University of Sheffield engineers helped to develop 3D printed implants which could pave the way to the next generation of medical treatments for patients with nervous system problems.
In a new study, researchers from the University of Sheffield, St Petersburg State University and Technische Universität Dresden showed that their implant prototypes successfully stimulated the spinal cord in animal models including cats, rats and zebrafish.
They also stimulated and recorded electrical signals from other surfaces such as the brain, peripheral nerve, as well as some muscles.
The study was led by Ivan Minev, Professor of Intelligent Healthcare Technologies at the University of Sheffield, and Professor Pavel Musienko from St Petersburg State University.
To print the implants, the team developed ‘NeuroPrint’ which is a hybrid printing technology for personalized soft neuromuscular interfaces. While the development started in Germany, it has since then been transferred to Sheffield.
The study, which took approximately three years to complete, started with a simple question: “Can we print neuroimplants?”
Professor Minev explained that the biggest challenge for the team was figuring out a way to print electronic materials that can survive stretch, which is not a typical feature of metallic conductors.
He said: “If you think of a metallic wire, when you stretch it a little bit it would break. We found that with printing, it was easier to have composite materials”.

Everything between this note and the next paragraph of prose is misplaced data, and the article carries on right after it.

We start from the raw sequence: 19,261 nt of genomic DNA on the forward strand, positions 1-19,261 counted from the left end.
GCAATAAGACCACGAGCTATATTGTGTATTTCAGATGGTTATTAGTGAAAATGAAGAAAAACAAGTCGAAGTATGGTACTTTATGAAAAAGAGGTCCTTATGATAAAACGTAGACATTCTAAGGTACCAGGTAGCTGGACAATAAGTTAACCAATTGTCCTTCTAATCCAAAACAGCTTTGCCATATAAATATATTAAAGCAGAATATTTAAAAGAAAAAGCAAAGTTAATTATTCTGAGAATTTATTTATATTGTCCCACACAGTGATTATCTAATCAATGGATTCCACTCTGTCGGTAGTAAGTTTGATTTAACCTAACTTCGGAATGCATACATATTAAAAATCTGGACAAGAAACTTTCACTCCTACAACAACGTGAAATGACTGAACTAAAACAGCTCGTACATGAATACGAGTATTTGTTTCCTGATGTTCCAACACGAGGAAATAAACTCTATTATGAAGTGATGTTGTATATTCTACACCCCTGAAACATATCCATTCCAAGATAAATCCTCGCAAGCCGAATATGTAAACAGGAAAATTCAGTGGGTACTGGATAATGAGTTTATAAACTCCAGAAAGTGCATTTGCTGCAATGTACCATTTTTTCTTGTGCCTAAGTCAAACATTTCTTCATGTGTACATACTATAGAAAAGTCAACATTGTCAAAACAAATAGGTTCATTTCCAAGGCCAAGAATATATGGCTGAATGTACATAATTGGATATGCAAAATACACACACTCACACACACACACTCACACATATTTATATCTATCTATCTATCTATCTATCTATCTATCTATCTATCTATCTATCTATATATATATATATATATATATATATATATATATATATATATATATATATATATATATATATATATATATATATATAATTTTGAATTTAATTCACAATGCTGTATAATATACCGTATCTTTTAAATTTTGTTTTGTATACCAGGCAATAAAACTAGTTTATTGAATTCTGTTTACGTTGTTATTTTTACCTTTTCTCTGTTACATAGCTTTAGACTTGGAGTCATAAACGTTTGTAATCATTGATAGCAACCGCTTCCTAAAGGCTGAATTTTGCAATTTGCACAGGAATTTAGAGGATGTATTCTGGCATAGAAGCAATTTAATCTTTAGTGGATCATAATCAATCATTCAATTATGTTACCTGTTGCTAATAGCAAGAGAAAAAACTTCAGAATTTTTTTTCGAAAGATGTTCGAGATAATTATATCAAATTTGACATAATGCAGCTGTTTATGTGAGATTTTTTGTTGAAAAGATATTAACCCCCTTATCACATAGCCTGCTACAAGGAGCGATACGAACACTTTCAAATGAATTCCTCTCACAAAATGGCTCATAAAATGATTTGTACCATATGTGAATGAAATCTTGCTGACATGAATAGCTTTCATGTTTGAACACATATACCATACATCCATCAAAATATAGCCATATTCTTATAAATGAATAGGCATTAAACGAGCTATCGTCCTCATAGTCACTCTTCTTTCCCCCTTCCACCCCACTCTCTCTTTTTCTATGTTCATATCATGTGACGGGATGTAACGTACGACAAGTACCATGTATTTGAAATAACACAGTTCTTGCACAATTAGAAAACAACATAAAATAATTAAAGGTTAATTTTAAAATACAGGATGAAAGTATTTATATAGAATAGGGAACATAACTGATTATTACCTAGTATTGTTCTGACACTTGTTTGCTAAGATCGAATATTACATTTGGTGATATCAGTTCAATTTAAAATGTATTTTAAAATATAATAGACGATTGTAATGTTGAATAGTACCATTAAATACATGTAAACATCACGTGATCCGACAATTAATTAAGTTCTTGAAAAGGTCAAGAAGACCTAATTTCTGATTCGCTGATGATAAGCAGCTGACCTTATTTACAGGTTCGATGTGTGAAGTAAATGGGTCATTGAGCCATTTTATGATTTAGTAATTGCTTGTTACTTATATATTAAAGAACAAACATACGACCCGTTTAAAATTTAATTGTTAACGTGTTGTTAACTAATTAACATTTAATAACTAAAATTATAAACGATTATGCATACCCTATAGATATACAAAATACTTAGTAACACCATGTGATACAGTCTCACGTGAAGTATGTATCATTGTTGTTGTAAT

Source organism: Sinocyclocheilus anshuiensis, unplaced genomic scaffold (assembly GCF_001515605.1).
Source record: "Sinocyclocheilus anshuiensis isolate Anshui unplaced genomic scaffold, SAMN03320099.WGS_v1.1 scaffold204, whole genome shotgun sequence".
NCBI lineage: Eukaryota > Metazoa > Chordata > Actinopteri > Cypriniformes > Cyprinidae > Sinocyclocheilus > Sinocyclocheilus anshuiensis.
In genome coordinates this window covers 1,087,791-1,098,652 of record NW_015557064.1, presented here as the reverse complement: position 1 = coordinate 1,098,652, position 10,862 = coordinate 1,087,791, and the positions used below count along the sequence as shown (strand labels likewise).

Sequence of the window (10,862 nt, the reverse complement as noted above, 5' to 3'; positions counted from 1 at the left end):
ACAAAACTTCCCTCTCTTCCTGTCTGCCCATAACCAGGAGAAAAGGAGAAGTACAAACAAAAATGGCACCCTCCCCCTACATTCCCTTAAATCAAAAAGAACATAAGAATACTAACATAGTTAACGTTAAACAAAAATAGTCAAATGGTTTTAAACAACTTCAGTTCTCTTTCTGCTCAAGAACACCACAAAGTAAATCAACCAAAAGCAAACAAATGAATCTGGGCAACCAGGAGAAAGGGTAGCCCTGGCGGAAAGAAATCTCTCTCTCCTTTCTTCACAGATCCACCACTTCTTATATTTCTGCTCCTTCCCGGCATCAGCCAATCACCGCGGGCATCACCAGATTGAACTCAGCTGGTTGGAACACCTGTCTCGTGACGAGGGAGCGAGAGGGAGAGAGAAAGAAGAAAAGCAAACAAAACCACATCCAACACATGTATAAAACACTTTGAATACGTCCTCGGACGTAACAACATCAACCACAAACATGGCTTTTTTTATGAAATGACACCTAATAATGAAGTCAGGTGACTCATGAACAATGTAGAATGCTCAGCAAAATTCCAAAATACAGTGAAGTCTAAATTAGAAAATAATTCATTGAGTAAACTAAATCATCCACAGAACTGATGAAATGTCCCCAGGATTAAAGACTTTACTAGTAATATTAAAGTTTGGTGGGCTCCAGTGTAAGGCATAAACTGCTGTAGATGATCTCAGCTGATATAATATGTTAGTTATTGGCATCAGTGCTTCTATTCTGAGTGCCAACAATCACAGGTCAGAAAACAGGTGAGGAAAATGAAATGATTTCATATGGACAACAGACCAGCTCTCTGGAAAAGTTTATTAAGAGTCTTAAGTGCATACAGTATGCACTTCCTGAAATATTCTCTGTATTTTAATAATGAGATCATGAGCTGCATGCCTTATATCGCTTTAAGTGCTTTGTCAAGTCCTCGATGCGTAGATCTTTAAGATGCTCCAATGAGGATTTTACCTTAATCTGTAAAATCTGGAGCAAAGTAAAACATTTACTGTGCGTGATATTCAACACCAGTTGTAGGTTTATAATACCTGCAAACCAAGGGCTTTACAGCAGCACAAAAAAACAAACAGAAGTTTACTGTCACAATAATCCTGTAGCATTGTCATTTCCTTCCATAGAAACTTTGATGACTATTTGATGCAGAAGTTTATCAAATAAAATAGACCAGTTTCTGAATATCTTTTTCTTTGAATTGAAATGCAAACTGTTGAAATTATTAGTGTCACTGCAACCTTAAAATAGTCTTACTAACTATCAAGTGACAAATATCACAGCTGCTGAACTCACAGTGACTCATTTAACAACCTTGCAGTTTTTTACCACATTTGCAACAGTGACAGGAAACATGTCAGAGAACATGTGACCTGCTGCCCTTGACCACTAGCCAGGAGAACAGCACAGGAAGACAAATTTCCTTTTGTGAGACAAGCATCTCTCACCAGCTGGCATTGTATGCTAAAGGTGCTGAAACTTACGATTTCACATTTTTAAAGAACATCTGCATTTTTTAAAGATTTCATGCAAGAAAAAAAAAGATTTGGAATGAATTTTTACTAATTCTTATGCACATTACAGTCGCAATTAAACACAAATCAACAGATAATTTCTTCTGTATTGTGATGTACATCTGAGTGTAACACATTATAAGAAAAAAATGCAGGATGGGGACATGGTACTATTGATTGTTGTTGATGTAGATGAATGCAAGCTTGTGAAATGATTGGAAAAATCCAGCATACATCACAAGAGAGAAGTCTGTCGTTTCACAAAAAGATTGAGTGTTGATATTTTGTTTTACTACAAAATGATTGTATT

“This means we mix a conductive particle, platinum, with a polymer material to get a conductive paste. Once we had a working way of doing this, it was a lot of back and forth in selecting a few designs that we wanted to go further with”.
“That was also the most fun part because we had discussions of what was possible to do technologically and what the biologists wanted to have.”
In the study paper, the researchers write that despite improvements in materials, current technologies do not support the rapid customization of implants. This makes adapting such implants to the anatomy of individual patients impractical, slow and costly.
As well as this, producing these implants is currently expensive and takes time because they are produced in small, specific batches and do not come from a production line.
Nevertheless, it is hoped that as the technology matures, 3D printing could be utilised to create medical devices that are tailored to each patient’s needs as part of personalised treatment plans for neurological diseases.
Professor Minev said: “We are expecting that hopefully within five years or so we will be able to have some clinical trials. This is dependent on further tests and validation that needs to be done on the technology to ensure its safety and reliability.”